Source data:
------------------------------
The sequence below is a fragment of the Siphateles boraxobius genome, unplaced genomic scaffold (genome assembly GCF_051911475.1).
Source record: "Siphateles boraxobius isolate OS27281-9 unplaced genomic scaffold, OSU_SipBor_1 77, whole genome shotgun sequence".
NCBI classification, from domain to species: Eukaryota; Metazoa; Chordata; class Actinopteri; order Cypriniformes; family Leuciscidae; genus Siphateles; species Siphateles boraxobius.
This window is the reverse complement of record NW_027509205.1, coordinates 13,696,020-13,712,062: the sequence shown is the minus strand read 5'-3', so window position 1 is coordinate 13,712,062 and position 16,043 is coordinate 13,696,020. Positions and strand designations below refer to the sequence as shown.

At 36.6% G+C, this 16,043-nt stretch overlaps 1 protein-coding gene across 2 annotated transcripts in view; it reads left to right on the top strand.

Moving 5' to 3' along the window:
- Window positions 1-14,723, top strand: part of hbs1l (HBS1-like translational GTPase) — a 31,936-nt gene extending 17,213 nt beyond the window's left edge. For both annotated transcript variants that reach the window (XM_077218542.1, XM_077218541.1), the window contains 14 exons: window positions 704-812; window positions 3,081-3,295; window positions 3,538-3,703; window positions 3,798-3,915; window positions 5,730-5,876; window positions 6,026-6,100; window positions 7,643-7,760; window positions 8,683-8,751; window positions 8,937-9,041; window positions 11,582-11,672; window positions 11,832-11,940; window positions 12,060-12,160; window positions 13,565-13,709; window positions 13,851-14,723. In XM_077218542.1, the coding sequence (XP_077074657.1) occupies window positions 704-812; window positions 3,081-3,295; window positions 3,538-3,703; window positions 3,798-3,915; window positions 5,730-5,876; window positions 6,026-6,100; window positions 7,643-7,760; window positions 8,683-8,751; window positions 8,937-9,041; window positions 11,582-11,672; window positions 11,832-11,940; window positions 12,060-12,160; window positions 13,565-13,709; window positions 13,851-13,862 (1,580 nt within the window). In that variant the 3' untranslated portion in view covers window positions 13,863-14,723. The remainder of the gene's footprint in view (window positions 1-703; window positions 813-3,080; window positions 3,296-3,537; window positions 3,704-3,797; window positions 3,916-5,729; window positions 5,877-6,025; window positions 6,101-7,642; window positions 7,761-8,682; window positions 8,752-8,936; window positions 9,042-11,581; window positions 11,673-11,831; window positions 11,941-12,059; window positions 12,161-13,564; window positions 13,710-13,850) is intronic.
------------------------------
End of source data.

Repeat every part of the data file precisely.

The sequence below is a fragment of the Siphateles boraxobius genome, unplaced genomic scaffold (genome assembly GCF_051911475.1).
Source record: "Siphateles boraxobius isolate OS27281-9 unplaced genomic scaffold, OSU_SipBor_1 77, whole genome shotgun sequence".
NCBI classification, from domain to species: Eukaryota; Metazoa; Chordata; class Actinopteri; order Cypriniformes; family Leuciscidae; genus Siphateles; species Siphateles boraxobius.
This window is the reverse complement of record NW_027509205.1, coordinates 13,696,020-13,712,062: the sequence shown is the minus strand read 5'-3', so window position 1 is coordinate 13,712,062 and position 16,043 is coordinate 13,696,020. Positions and strand designations below refer to the sequence as shown.

At 36.6% G+C, this 16,043-nt stretch overlaps 1 protein-coding gene across 2 annotated transcripts in view; it reads left to right on the top strand.

Moving 5' to 3' along the window:
- Window positions 1-14,723, top strand: part of hbs1l (HBS1-like translational GTPase) — a 31,936-nt gene extending 17,213 nt beyond the window's left edge. For both annotated transcript variants that reach the window (XM_077218542.1, XM_077218541.1), the window contains 14 exons: window positions 704-812; window positions 3,081-3,295; window positions 3,538-3,703; window positions 3,798-3,915; window positions 5,730-5,876; window positions 6,026-6,100; window positions 7,643-7,760; window positions 8,683-8,751; window positions 8,937-9,041; window positions 11,582-11,672; window positions 11,832-11,940; window positions 12,060-12,160; window positions 13,565-13,709; window positions 13,851-14,723. In XM_077218542.1, the coding sequence (XP_077074657.1) occupies window positions 704-812; window positions 3,081-3,295; window positions 3,538-3,703; window positions 3,798-3,915; window positions 5,730-5,876; window positions 6,026-6,100; window positions 7,643-7,760; window positions 8,683-8,751; window positions 8,937-9,041; window positions 11,582-11,672; window positions 11,832-11,940; window positions 12,060-12,160; window positions 13,565-13,709; window positions 13,851-13,862 (1,580 nt within the window). In that variant the 3' untranslated portion in view covers window positions 13,863-14,723. The remainder of the gene's footprint in view (window positions 1-703; window positions 813-3,080; window positions 3,296-3,537; window positions 3,704-3,797; window positions 3,916-5,729; window positions 5,877-6,025; window positions 6,101-7,642; window positions 7,761-8,682; window positions 8,752-8,936; window positions 9,042-11,581; window positions 11,673-11,831; window positions 11,941-12,059; window positions 12,161-13,564; window positions 13,710-13,850) is intronic.